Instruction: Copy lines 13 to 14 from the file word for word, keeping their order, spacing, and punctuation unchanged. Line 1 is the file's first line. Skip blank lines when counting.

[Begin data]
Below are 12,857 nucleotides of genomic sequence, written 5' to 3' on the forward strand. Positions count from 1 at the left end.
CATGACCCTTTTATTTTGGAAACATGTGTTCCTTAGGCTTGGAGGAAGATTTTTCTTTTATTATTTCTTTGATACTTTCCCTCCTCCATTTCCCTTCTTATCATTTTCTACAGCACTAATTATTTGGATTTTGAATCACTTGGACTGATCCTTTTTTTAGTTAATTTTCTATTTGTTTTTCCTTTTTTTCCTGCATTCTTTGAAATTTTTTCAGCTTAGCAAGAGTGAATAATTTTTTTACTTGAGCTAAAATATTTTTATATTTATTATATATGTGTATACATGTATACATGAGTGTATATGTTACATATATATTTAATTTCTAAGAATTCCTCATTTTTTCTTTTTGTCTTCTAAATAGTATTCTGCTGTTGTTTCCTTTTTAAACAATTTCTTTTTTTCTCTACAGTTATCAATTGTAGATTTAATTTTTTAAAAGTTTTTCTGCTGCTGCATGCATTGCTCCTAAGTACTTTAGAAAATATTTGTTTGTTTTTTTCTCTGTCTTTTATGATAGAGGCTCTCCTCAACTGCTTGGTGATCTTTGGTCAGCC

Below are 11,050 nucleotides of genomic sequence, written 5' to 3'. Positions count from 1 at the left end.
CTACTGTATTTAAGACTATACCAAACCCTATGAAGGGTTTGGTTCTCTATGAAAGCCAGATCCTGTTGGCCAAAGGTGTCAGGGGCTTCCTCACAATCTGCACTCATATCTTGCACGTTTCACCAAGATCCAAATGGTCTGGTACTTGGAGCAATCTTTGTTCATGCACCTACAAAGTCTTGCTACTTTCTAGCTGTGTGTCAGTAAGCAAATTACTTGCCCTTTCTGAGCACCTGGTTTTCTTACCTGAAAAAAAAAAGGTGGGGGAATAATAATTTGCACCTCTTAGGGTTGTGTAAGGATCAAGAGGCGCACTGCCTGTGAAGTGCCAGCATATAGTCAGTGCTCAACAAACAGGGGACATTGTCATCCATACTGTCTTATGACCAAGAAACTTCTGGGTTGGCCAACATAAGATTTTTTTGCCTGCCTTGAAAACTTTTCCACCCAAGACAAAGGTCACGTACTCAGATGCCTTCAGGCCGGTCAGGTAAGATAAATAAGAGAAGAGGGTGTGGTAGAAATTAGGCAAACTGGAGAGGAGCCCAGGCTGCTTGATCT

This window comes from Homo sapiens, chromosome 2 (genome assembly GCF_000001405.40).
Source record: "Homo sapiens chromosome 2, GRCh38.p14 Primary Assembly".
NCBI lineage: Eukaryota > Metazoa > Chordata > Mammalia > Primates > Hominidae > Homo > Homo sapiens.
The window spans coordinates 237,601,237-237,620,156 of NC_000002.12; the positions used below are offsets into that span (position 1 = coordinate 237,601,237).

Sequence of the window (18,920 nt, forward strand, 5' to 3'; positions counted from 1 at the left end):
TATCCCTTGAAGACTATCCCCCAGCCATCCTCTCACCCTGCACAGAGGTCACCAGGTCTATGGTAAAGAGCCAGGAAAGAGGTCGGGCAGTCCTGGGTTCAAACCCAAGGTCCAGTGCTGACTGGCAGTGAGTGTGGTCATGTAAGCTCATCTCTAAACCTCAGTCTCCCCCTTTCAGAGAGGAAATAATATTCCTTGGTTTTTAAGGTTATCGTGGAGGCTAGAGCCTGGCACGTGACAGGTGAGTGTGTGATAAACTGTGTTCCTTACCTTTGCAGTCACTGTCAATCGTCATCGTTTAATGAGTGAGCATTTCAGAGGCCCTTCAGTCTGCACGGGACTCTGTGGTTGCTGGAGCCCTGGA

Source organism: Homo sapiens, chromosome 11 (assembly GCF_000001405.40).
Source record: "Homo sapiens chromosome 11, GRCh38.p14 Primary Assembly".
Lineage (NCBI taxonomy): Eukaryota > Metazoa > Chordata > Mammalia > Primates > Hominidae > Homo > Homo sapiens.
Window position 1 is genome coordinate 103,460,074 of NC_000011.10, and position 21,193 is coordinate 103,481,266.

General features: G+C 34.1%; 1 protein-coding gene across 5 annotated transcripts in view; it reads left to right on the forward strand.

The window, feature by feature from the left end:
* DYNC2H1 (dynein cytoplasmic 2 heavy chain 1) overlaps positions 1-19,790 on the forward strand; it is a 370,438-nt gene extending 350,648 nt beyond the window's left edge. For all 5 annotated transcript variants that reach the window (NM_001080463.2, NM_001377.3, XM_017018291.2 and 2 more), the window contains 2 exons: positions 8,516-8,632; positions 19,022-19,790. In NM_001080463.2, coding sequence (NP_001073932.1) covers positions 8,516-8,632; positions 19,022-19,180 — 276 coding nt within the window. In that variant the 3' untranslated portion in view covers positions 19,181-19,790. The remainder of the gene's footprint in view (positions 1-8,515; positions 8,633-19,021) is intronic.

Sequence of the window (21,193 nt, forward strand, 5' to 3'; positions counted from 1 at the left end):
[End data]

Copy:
Lineage (NCBI taxonomy): Eukaryota > Metazoa > Chordata > Mammalia > Primates > Hominidae > Homo > Homo sapiens.
Window position 1 is genome coordinate 103,460,074 of NC_000011.10, and position 21,193 is coordinate 103,481,266.